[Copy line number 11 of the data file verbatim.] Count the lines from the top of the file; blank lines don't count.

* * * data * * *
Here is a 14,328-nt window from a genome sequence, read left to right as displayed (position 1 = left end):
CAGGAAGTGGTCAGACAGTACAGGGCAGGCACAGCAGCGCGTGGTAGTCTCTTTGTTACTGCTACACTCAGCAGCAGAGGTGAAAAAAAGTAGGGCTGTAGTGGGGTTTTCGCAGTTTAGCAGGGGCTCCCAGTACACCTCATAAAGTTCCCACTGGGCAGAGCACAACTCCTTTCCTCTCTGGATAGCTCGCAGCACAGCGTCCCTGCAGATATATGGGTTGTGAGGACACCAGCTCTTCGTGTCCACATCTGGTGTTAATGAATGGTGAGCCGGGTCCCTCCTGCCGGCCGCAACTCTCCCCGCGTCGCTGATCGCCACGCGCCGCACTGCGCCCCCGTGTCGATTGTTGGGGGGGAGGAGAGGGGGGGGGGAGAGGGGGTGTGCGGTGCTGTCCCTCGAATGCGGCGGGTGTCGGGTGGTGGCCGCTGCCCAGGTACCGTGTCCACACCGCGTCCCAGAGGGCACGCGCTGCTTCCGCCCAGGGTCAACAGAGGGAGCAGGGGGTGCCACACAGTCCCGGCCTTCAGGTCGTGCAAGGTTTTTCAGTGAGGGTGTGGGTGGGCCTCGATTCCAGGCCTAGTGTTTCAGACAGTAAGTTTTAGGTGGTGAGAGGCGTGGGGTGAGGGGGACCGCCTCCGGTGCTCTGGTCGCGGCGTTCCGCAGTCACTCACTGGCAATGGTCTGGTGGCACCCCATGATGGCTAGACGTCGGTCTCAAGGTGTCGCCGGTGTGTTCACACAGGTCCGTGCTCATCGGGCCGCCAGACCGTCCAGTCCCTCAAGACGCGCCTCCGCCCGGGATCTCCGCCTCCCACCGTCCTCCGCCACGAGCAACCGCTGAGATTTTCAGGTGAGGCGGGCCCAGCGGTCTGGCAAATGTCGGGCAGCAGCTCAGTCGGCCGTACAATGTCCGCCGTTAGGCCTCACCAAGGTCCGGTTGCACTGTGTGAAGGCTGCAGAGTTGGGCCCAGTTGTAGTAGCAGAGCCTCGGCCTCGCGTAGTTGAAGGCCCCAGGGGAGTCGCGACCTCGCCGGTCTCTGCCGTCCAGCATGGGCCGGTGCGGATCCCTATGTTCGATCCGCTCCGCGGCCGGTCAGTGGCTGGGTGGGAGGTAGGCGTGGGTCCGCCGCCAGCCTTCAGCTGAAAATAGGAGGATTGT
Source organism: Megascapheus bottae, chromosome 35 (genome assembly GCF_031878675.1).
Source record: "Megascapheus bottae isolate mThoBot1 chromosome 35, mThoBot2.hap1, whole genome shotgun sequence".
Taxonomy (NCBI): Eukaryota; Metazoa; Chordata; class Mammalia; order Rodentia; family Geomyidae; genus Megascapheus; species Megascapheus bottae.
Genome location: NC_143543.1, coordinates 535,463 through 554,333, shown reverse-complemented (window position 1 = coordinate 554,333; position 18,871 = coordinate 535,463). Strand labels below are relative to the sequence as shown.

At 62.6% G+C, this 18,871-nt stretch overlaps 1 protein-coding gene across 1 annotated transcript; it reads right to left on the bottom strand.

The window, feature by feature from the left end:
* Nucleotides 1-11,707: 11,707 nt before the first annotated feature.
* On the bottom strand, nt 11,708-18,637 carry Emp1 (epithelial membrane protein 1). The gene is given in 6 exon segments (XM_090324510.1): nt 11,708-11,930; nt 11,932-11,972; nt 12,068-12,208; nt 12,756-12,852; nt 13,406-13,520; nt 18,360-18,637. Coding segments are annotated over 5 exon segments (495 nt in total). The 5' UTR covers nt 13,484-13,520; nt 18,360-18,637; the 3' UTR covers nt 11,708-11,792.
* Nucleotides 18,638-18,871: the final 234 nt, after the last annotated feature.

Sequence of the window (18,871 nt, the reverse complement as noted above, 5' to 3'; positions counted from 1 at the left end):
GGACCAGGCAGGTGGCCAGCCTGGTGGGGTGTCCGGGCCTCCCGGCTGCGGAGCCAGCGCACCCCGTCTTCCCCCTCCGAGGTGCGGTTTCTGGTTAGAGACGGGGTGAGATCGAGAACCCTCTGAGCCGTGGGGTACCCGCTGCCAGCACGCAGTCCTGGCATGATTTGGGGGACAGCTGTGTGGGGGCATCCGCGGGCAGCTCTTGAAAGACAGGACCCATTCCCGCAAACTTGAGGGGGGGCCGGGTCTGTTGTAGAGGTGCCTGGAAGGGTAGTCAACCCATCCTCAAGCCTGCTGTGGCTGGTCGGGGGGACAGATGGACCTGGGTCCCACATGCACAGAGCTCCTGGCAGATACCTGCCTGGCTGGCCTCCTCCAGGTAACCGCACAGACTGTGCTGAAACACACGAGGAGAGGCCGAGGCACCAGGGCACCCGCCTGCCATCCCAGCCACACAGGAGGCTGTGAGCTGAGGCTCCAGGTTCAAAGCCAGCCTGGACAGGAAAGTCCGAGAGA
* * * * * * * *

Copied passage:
* Nucleotides 18,638-18,871: the final 234 nt, after the last annotated feature.